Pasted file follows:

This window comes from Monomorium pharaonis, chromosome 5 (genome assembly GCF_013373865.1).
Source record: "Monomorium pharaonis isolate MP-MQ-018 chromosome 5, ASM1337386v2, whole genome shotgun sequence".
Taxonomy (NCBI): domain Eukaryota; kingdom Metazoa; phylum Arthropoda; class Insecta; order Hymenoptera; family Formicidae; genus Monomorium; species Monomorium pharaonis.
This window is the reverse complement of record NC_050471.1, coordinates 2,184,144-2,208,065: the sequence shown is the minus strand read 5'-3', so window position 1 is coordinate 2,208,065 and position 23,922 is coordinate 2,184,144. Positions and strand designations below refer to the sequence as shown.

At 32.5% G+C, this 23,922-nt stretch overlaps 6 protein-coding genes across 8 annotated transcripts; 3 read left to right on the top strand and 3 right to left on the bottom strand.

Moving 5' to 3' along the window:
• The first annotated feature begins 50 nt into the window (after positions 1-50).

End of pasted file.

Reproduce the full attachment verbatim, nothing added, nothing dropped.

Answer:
This window comes from Monomorium pharaonis, chromosome 5 (genome assembly GCF_013373865.1).
Source record: "Monomorium pharaonis isolate MP-MQ-018 chromosome 5, ASM1337386v2, whole genome shotgun sequence".
Taxonomy (NCBI): domain Eukaryota; kingdom Metazoa; phylum Arthropoda; class Insecta; order Hymenoptera; family Formicidae; genus Monomorium; species Monomorium pharaonis.
This window is the reverse complement of record NC_050471.1, coordinates 2,184,144-2,208,065: the sequence shown is the minus strand read 5'-3', so window position 1 is coordinate 2,208,065 and position 23,922 is coordinate 2,184,144. Positions and strand designations below refer to the sequence as shown.

At 32.5% G+C, this 23,922-nt stretch overlaps 6 protein-coding genes across 8 annotated transcripts; 3 read left to right on the top strand and 3 right to left on the bottom strand.

Moving 5' to 3' along the window:
• The first annotated feature begins 50 nt into the window (after positions 1-50).